This page compares IVAs and bankruptcy – to find out more about each, check out the IVA page and the bankruptcy pages. This is a very big decision to take – it can feel like you are being asked to predict the future.
There is a third form of insolvency – if you owe less than £20,000 and are renting, see if you meet the criteria for a Debt Relief Order. DROs are better (cheaper, simpler, quicker) than either bankruptcy or an IVA.
The three “easy” cases
For some people the choice between bankruptcy and an IVA can be straightforward:
1) you have a well-paid professional job that would be badly impacted by bankruptcy, Here you should probably focus on an IVA. Also if you have complicated assets that you want to protect – shares in an unlisted family company, that sort of thing. You are the sort of person that an IVA was designed for. But very few jobs would actually be affected by bankruptcy, so find out the facts and don’t assume yours will be.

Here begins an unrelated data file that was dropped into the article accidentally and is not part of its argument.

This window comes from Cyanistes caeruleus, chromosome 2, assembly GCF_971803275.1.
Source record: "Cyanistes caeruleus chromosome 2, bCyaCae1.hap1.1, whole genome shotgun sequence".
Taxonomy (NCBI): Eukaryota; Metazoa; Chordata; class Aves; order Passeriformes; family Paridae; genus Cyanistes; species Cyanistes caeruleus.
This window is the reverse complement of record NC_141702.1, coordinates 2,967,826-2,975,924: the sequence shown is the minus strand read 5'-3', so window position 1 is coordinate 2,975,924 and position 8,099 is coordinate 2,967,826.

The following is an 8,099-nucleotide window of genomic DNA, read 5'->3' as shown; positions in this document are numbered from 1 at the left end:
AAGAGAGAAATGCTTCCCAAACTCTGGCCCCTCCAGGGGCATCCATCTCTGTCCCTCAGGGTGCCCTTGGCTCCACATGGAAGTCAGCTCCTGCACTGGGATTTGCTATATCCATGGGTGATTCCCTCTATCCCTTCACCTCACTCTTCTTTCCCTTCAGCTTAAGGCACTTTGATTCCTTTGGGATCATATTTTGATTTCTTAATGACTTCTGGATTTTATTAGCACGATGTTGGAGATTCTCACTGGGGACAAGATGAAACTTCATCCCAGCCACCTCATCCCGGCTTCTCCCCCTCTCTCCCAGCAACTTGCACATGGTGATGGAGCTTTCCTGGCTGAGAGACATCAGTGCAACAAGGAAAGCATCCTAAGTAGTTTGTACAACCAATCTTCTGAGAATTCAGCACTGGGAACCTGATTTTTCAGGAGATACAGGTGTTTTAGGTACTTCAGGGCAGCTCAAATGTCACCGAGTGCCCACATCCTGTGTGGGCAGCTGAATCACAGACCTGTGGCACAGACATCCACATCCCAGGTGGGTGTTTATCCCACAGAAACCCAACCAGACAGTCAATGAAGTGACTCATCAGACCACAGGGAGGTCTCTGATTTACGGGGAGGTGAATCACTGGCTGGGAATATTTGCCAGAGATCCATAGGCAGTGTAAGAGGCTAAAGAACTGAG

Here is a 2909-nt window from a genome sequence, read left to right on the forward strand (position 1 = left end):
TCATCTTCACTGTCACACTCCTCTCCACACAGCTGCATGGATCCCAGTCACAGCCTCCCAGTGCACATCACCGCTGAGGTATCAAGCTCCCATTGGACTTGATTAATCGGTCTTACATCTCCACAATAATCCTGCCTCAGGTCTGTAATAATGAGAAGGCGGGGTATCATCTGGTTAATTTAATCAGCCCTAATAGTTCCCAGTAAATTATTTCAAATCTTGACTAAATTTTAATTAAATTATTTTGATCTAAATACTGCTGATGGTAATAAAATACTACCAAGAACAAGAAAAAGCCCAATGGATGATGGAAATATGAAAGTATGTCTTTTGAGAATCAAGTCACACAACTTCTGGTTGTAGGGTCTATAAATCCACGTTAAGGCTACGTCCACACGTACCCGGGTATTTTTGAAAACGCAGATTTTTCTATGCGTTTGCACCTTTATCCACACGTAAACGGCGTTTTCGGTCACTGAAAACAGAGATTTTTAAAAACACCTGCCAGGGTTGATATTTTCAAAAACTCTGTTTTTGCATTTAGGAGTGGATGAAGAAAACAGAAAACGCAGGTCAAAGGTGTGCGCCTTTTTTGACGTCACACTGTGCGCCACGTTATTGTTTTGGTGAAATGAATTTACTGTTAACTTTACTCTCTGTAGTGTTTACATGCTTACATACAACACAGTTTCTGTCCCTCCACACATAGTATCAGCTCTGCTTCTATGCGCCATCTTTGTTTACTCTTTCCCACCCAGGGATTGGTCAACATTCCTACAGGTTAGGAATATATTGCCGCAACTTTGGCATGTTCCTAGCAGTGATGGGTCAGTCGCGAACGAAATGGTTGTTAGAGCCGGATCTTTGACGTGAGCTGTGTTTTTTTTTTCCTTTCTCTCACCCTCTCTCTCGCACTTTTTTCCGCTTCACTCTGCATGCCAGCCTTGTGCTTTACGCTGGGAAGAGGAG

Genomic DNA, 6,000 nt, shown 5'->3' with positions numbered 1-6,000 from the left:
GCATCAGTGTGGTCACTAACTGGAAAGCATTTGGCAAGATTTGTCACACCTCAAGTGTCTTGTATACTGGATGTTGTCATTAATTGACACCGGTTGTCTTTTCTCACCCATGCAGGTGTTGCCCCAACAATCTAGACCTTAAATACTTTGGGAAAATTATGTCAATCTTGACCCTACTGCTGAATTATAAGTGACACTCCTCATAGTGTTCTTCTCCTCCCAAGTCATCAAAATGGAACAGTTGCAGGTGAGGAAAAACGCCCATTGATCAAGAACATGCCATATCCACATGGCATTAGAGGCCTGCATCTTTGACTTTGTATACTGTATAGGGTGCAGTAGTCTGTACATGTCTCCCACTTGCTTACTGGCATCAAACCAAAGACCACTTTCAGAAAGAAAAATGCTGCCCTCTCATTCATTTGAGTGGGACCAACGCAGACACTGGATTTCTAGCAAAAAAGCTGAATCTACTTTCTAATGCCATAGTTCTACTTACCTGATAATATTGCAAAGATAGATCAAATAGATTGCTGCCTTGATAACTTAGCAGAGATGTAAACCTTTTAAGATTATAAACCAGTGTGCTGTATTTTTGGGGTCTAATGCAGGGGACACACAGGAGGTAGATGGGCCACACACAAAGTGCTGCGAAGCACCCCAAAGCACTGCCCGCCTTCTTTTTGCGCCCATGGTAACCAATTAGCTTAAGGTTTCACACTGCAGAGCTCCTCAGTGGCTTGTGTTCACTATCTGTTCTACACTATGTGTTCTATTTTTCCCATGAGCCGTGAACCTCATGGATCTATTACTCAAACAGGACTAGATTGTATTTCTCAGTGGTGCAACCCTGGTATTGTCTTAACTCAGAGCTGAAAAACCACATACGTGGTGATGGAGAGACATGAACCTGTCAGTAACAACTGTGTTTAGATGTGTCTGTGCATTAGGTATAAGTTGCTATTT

2) your income/health/family situation isn’t stable If you have poor health, your job is vulnerable or your income is very variable then bankruptcy is usually a better choice because IVAs are not flexible arrangements. Do not believe any firm trying to sell you an IVA who says that they are. (In some cases it is possible to renegotiate an IVA if things go wrong for you, but often this doesn’t work, especially in the first few years, and your IVA will fail.)
This also applies to your family situation – five years is a long while and an IVA will often become unmanageable if you have baby. If you have teens, what will happen to your budget when child tax credit and child benefit stop? What if a child goes to uni but can’t get a full grant as you are expected to contribute?
3) you have no assets to protect If you don’t have any assets to protect and your job would not be affected by bankruptcy, then bankruptcy is the obvious choice. An IVA has no advantages for you, you will may more over a longer period and it can go wrong and fail.